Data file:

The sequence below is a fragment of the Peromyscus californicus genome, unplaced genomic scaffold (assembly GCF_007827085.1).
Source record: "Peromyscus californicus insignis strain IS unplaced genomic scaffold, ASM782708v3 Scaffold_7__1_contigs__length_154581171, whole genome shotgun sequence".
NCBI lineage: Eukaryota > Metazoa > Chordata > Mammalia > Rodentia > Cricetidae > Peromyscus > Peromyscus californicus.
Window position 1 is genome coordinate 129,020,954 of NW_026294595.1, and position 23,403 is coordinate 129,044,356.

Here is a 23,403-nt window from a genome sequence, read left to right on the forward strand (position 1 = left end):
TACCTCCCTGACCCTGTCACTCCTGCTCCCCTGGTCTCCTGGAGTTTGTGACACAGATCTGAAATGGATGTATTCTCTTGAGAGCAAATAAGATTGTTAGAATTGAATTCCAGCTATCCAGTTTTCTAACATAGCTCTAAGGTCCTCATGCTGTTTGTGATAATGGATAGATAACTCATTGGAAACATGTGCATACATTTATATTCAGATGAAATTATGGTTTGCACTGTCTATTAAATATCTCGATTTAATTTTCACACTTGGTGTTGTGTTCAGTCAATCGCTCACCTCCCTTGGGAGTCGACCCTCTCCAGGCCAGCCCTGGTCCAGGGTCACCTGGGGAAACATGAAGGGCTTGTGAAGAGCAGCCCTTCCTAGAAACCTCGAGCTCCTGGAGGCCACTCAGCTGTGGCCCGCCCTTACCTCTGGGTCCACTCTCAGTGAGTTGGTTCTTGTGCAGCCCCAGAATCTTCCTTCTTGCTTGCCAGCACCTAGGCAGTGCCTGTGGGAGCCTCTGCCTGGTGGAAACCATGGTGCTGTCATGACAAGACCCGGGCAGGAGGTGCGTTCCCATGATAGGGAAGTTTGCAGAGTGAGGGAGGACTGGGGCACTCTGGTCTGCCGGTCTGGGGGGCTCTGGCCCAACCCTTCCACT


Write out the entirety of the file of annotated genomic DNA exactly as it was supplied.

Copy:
The sequence below is a fragment of the Peromyscus californicus genome, unplaced genomic scaffold (assembly GCF_007827085.1).
Source record: "Peromyscus californicus insignis strain IS unplaced genomic scaffold, ASM782708v3 Scaffold_7__1_contigs__length_154581171, whole genome shotgun sequence".
NCBI lineage: Eukaryota > Metazoa > Chordata > Mammalia > Rodentia > Cricetidae > Peromyscus > Peromyscus californicus.
Window position 1 is genome coordinate 129,020,954 of NW_026294595.1, and position 23,403 is coordinate 129,044,356.

Here is a 23,403-nt window from a genome sequence, read left to right on the forward strand (position 1 = left end):
TACCTCCCTGACCCTGTCACTCCTGCTCCCCTGGTCTCCTGGAGTTTGTGACACAGATCTGAAATGGATGTATTCTCTTGAGAGCAAATAAGATTGTTAGAATTGAATTCCAGCTATCCAGTTTTCTAACATAGCTCTAAGGTCCTCATGCTGTTTGTGATAATGGATAGATAACTCATTGGAAACATGTGCATACATTTATATTCAGATGAAATTATGGTTTGCACTGTCTATTAAATATCTCGATTTAATTTTCACACTTGGTGTTGTGTTCAGTCAATCGCTCACCTCCCTTGGGAGTCGACCCTCTCCAGGCCAGCCCTGGTCCAGGGTCACCTGGGGAAACATGAAGGGCTTGTGAAGAGCAGCCCTTCCTAGAAACCTCGAGCTCCTGGAGGCCACTCAGCTGTGGCCCGCCCTTACCTCTGGGTCCACTCTCAGTGAGTTGGTTCTTGTGCAGCCCCAGAATCTTCCTTCTTGCTTGCCAGCACCTAGGCAGTGCCTGTGGGAGCCTCTGCCTGGTGGAAACCATGGTGCTGTCATGACAAGACCCGGGCAGGAGGTGCGTTCCCATGATAGGGAAGTTTGCAGAGTGAGGGAGGACTGGGGCACTCTGGTCTGCCGGTCTGGGGGGCTCTGGCCCAACCCTTCCACT